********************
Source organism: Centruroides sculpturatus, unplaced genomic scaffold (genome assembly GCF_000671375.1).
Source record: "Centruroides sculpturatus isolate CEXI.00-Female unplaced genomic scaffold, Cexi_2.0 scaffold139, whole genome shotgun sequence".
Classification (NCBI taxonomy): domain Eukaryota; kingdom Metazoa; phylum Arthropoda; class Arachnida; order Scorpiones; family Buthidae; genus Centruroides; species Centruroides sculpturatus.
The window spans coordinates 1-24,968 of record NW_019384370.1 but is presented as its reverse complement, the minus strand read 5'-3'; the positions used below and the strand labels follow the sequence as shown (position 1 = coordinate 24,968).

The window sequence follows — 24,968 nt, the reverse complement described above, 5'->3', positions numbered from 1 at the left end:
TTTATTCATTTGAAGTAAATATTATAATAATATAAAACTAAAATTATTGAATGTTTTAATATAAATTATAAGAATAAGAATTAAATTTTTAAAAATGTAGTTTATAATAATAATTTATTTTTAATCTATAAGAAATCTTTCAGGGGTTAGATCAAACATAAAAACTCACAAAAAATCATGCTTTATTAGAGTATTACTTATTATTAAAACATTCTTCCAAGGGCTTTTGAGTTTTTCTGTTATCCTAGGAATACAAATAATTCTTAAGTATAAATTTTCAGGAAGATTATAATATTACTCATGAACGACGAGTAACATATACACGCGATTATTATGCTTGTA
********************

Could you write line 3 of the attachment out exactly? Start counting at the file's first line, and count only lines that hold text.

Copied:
Classification (NCBI taxonomy): domain Eukaryota; kingdom Metazoa; phylum Arthropoda; class Arachnida; order Scorpiones; family Buthidae; genus Centruroides; species Centruroides sculpturatus.